ExoMars 2018 now ExoMars 2020 after two-year postponement

ExoMars 2018 now ExoMars 2020 ...
The ExoMars 2018 mission has been delayed until 2020
The ExoMars 2018 mission has been delayed until 2020
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The ExoMars 2018 mission has been delayed until 2020
The ExoMars 2018 mission has been delayed until 2020

Exomars 2018 is now ExoMars 2020 after the Euro-Russian Mars landing mission was officially postponed for two years. The joint ESA/Roscosmos venture has been beset by delays over the past four years and recent setbacks in mission preparations have placed the 2018 launch window out of reach, prompting the rescheduling.

According to ESA, the postponement came at the end of the Joint ExoMars Steering Board (JESB) meeting in Moscow, which received a "Tiger Team" report that was started last year regarding the accumulated delays in Russia and Europe of the scientific mission payload. The JESB concluded that the 2018 launch of the European-made lander atop a Proton rocket from the Baikonur Cosmodrome was no longer feasible and needed to be set back two years.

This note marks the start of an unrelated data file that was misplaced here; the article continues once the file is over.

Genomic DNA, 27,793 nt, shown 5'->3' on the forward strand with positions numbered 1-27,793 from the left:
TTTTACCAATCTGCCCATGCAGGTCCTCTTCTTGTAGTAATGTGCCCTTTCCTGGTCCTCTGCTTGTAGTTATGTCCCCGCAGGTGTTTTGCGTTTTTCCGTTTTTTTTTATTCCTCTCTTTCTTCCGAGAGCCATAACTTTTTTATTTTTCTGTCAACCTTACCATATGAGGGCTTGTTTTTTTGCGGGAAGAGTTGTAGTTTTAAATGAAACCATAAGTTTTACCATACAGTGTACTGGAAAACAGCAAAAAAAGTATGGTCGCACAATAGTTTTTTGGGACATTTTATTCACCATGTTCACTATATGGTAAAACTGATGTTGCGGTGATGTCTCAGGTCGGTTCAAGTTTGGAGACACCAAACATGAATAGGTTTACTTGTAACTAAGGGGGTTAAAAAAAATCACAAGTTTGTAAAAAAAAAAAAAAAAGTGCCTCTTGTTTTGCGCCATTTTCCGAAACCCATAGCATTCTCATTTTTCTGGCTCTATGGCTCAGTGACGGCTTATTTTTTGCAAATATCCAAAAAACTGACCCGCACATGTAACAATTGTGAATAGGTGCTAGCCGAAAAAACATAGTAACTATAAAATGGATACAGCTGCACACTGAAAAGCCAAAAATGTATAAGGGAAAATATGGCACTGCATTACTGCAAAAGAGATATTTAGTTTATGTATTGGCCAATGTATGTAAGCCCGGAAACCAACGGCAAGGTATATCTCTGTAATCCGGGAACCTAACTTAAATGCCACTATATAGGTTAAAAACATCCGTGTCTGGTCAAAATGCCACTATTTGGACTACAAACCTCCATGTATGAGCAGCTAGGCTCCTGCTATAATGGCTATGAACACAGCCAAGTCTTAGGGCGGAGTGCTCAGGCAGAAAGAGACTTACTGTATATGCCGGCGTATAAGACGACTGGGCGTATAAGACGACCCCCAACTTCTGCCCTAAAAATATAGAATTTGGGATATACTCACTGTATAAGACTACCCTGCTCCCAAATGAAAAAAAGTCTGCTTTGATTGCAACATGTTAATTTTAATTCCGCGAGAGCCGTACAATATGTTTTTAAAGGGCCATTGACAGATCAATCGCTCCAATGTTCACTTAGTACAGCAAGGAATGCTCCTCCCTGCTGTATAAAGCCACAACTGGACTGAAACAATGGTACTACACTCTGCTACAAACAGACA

The reason for the two-year delay is that with current chemical rocket technology missions to the Red Planet must wait until the Earth and Mars are in proper alignment, which occurs between every 18 months and two years, depending on the desired orbital trajectory. Missing that window by even a few weeks means a much longer delay as the planets chase each other around the Sun.

ESA says that the next available launch window will be in July 2020 and that project teams and contractors have been notified about the new schedules. Meanwhile, the mission partners are setting up new controls to keep a tighter rein on the mission.

The now ExoMars 2020 is the follow-on mission for the ExoMars 2016 mission, which launched on March 14 of this year. The purpose of the missions is to act as a technology demonstration for future deep space missions with an emphasis on Russian-European cooperation. The ExoMars 2016 mission consists of an orbiter and atmospheric probe, while the 2020 mission uses a lander/rover for surface exploration of the Martian equatorial region.

Source: ESA

1 comment
James Oss
More description of the landing method. The picture looks like it lands inside a protective balloon.